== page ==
By Kelsey Misbrener | December 9, 2021
Hundreds of solar supporters, including consumers, affordable housing advocates, faith leaders, environmentalists, conservationists and climate activists joined together for a rally at the California State Capitol building to deliver more than 120,000 public comments to the California Public Utilities Commission (CPUC) and Gov. Gavin Newsom, calling on them to save rooftop solar and stop investor-owned utility proposals to make solar unaffordable in the state.
In addition to the public comment delivery, solar supporters put up a 30-ft inflatable “utility profit grab man” on the Capitol steps and staged a “human billboard” message covering the Capitol lawn that says “Gov: 100,000+ Say Stop Utility Profit Grab. Save California Solar.”
“This is where the rubber hits the road on blackouts, rising electricity bills and air pollution,” said Solar Rights Alliance Director Dave Rosenfeld, “The correct path is to help millions more working- and middle-class people get solar so we can keep up our progress and reject the utility profit grab that threatens to take us backwards.”
The groundswell of public support for solar comes ahead of an expected proposed decision in the coming days by the CPUC on the future of net metering. Net metering is the state policy that makes rooftop solar more affordable for consumers of all types by compensating them for the excess energy they produce and share with their neighbors and protecting them from discriminatory fees. Rooftop solar is growing fastest in working- and middle-class neighborhoods because of successful policies like net energy metering.
“The best way to ensure a cleaner and more affordable energy future for our communities is by generating our energy from solar panels on our homes, churches, small businesses, and schools,” said Green the Church Executive Director Pastor Ambrose Carroll, “We have a moral responsibility to future generations to expand rooftop solar access by preserving net metering for working families, not adding fees that only profit the big utilities.”
PG&E and other big utilities want to change the rules in their favor in order to eliminate a growing competitor, keep consumers stuck in utility monopolies, and maintain the need for costly and often dangerous transmission lines that are a key driver of utility profits and ratepayer costs. Proposals submitted by the utilities and other solar opponents would drastically reduce the credit solar consumers receive and add expensive monthly solar penalty fees to their energy bills.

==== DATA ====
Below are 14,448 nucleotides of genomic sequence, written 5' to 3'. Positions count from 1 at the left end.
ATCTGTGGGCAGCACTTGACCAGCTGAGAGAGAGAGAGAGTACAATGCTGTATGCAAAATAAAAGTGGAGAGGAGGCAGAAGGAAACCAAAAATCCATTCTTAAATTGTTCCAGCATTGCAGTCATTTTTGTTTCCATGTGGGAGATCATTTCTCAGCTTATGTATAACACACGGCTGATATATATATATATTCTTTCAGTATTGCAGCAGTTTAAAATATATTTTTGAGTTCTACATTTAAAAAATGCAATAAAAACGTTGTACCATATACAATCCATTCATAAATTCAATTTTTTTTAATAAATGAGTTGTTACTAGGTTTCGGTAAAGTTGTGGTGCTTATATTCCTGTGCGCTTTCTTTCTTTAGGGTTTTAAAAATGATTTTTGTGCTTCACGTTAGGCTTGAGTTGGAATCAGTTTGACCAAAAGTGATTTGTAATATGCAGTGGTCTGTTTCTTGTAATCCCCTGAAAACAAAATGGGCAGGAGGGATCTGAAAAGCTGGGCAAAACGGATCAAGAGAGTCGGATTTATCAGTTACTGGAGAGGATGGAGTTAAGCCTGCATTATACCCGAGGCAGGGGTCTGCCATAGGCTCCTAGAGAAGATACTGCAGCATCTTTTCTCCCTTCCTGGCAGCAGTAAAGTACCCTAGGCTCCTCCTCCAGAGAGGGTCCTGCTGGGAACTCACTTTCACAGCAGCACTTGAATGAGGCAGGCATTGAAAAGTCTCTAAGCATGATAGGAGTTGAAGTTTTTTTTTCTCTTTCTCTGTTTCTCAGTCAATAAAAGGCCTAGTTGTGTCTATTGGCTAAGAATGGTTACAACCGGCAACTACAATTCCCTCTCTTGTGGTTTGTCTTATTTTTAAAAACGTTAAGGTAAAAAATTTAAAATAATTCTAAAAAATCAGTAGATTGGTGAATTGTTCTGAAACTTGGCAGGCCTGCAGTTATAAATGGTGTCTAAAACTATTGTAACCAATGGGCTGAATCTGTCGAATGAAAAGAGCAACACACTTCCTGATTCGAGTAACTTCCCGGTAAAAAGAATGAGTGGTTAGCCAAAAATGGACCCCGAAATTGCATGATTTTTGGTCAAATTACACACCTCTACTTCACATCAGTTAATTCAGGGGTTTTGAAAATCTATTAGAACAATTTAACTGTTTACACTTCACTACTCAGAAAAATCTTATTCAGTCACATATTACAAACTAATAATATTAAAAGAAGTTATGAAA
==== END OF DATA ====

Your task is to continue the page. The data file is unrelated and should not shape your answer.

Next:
“This is really a debate between energy democracy vs. energy monopoly. The big utilities want to protect their control over energy delivery to protect their billions in profit,” said Environmental Justice Coalition for Water Executive Director Esperanza Vielma, “The environmental justice community wants energy equity where people are free to generate and distribute energy their own energy in ways that are cleaner and more affordable.”
If utilities get their way, solar will become unaffordable for most consumers, costing thousands of solar jobs, making California more vulnerable to fires and blackouts, and derailing California’s clean energy progress needed to fight climate change. By making the transition to clean energy slower and more expensive, the utility profit grab would cost the state tens of billions over time and each ratepayer $295 a year.
“California risks losing more than 50,000 jobs and 1,500 small businesses if the state turns the lights out on rooftop solar,” said Bernadette Del Chiaro, executive director of the California Solar & Storage Association. “Governor Newsom and the CPUC should not reward big utilities like PG&E while at the same time killing jobs, hurting regular consumers, and derailing California’s climate change efforts. We need to keep California a solar state.”
To date, more than 600 diverse organizations endorsed protecting net metering and championing rooftop solar, making the Save California Solar coalition one of the largest in the state’s history of clean energy battles underscoring the inflection point in California as the state struggles to maintain its leadership against a still powerful fossil fuel lobby.
News item from Save California Solar